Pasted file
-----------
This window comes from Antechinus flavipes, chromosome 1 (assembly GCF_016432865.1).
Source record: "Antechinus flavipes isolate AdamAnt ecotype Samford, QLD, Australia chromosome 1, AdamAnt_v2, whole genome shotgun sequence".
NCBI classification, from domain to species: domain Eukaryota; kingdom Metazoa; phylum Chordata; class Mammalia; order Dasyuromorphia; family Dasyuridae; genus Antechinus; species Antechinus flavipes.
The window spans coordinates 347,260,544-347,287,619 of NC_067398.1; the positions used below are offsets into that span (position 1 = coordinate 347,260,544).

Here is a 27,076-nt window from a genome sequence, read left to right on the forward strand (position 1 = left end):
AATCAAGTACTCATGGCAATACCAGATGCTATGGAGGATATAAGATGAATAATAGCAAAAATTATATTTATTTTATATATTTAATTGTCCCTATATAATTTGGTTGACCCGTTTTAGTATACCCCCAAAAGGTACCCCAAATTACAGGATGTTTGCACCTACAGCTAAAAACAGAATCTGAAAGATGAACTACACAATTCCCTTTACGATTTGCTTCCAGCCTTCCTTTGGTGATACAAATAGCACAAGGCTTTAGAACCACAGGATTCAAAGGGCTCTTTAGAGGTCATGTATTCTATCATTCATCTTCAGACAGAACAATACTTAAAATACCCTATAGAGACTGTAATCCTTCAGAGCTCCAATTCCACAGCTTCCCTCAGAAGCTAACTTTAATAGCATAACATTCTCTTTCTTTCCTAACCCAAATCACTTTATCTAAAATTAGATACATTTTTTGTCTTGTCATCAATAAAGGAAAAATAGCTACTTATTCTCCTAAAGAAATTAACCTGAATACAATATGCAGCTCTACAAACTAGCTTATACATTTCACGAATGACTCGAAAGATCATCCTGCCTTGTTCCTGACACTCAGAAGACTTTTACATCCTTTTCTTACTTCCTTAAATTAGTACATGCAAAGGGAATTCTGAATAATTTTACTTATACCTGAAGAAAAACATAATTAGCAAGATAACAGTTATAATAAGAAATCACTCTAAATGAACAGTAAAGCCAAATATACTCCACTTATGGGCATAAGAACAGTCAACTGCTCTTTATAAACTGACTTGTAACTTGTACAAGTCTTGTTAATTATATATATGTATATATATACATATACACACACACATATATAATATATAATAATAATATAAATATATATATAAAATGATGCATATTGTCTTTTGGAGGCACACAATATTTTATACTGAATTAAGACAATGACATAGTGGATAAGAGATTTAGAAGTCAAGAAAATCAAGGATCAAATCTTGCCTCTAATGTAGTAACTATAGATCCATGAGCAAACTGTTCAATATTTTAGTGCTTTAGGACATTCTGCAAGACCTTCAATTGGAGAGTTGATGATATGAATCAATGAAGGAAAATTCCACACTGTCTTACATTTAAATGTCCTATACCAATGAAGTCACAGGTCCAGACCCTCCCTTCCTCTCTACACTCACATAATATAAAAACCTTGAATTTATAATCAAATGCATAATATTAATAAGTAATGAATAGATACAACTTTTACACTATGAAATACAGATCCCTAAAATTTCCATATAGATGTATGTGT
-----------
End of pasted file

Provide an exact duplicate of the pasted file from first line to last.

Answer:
This window comes from Antechinus flavipes, chromosome 1 (assembly GCF_016432865.1).
Source record: "Antechinus flavipes isolate AdamAnt ecotype Samford, QLD, Australia chromosome 1, AdamAnt_v2, whole genome shotgun sequence".
NCBI classification, from domain to species: domain Eukaryota; kingdom Metazoa; phylum Chordata; class Mammalia; order Dasyuromorphia; family Dasyuridae; genus Antechinus; species Antechinus flavipes.
The window spans coordinates 347,260,544-347,287,619 of NC_067398.1; the positions used below are offsets into that span (position 1 = coordinate 347,260,544).

Here is a 27,076-nt window from a genome sequence, read left to right on the forward strand (position 1 = left end):
AATCAAGTACTCATGGCAATACCAGATGCTATGGAGGATATAAGATGAATAATAGCAAAAATTATATTTATTTTATATATTTAATTGTCCCTATATAATTTGGTTGACCCGTTTTAGTATACCCCCAAAAGGTACCCCAAATTACAGGATGTTTGCACCTACAGCTAAAAACAGAATCTGAAAGATGAACTACACAATTCCCTTTACGATTTGCTTCCAGCCTTCCTTTGGTGATACAAATAGCACAAGGCTTTAGAACCACAGGATTCAAAGGGCTCTTTAGAGGTCATGTATTCTATCATTCATCTTCAGACAGAACAATACTTAAAATACCCTATAGAGACTGTAATCCTTCAGAGCTCCAATTCCACAGCTTCCCTCAGAAGCTAACTTTAATAGCATAACATTCTCTTTCTTTCCTAACCCAAATCACTTTATCTAAAATTAGATACATTTTTTGTCTTGTCATCAATAAAGGAAAAATAGCTACTTATTCTCCTAAAGAAATTAACCTGAATACAATATGCAGCTCTACAAACTAGCTTATACATTTCACGAATGACTCGAAAGATCATCCTGCCTTGTTCCTGACACTCAGAAGACTTTTACATCCTTTTCTTACTTCCTTAAATTAGTACATGCAAAGGGAATTCTGAATAATTTTACTTATACCTGAAGAAAAACATAATTAGCAAGATAACAGTTATAATAAGAAATCACTCTAAATGAACAGTAAAGCCAAATATACTCCACTTATGGGCATAAGAACAGTCAACTGCTCTTTATAAACTGACTTGTAACTTGTACAAGTCTTGTTAATTATATATATGTATATATATACATATACACACACACATATATAATATATAATAATAATATAAATATATATATAAAATGATGCATATTGTCTTTTGGAGGCACACAATATTTTATACTGAATTAAGACAATGACATAGTGGATAAGAGATTTAGAAGTCAAGAAAATCAAGGATCAAATCTTGCCTCTAATGTAGTAACTATAGATCCATGAGCAAACTGTTCAATATTTTAGTGCTTTAGGACATTCTGCAAGACCTTCAATTGGAGAGTTGATGATATGAATCAATGAAGGAAAATTCCACACTGTCTTACATTTAAATGTCCTATACCAATGAAGTCACAGGTCCAGACCCTCCCTTCCTCTCTACACTCACATAATATAAAAACCTTGAATTTATAATCAAATGCATAATATTAATAAGTAATGAATAGATACAACTTTTACACTATGAAATACAGATCCCTAAAATTTCCATATAGATGTATGTGT